“When I was a nun teaching in the convent, the children called me Sister Piera. Now that I am a Mormon, I am still called Sister Piera,” Piera Bellaviti Schorr told the Deseret News in 1976. “Otherwise, my life is much different.”
And indeed, becoming a member of the Church of Jesus Christ of Latter-day Saints completely transformed the life Sister Piera knew. Shortly after World War II, Sister Piera joined a convent, the order Madre Pie, becoming a nun and elementary school teacher. Later she was asked to go to the Vatican in Rome where she became the secretary to Pope Pius XII, Pope John XXIII, and Pope Paul VI.
In her 12 years as a secretary, she met bishops, royalty, heads of state, and many other influential people. “And then one day at the Vatican the bishop of North Carolina asked me if I would like to go to America. It would be a mission for me,” Sister Piera told the Deseret News. It was on this mission, while serving as Mother Superior of her convent, that Sister Piera first heard the word “Mormon.” She had to look it up in the dictionary, having never heard it before.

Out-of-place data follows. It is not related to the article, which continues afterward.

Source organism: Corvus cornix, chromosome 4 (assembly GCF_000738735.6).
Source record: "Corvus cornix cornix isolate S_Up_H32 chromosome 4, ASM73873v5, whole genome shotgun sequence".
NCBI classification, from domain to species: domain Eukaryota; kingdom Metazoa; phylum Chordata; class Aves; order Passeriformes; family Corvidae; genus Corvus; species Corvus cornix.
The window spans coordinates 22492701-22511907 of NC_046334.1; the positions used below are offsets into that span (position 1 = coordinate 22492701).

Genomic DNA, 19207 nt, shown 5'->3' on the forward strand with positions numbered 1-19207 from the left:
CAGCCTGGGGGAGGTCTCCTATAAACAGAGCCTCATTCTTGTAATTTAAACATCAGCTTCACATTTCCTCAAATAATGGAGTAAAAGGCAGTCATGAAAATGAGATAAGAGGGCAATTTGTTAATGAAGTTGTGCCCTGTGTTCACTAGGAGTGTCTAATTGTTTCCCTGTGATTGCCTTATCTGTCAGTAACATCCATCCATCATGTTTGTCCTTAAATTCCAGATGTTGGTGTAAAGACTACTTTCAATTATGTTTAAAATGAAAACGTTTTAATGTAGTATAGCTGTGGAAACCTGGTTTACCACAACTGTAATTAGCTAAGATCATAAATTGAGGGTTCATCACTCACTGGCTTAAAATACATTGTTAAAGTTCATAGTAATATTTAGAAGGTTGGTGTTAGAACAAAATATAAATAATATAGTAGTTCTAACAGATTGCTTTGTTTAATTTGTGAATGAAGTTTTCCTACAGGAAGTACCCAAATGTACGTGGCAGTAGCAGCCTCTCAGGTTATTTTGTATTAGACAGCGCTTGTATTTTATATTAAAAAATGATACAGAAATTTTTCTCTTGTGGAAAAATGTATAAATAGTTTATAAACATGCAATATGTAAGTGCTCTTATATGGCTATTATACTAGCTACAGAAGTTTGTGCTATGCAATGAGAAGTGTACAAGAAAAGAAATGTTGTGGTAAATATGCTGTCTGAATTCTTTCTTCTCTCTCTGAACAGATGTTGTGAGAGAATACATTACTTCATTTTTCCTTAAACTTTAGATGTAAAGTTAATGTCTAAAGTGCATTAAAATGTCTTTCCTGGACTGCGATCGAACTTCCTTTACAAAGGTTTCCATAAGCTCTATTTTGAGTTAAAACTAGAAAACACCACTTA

“A nun told me she knew a Mormon family and that Mormons were good people,” she told the Deseret News. “This was the first I learned of Mormons.”
In 1971, Sister Piera returned to her hometown of Milan, Italy. It was there, while on a streetcar to her English class, that Sister Piera ran into two young men dressed in suits.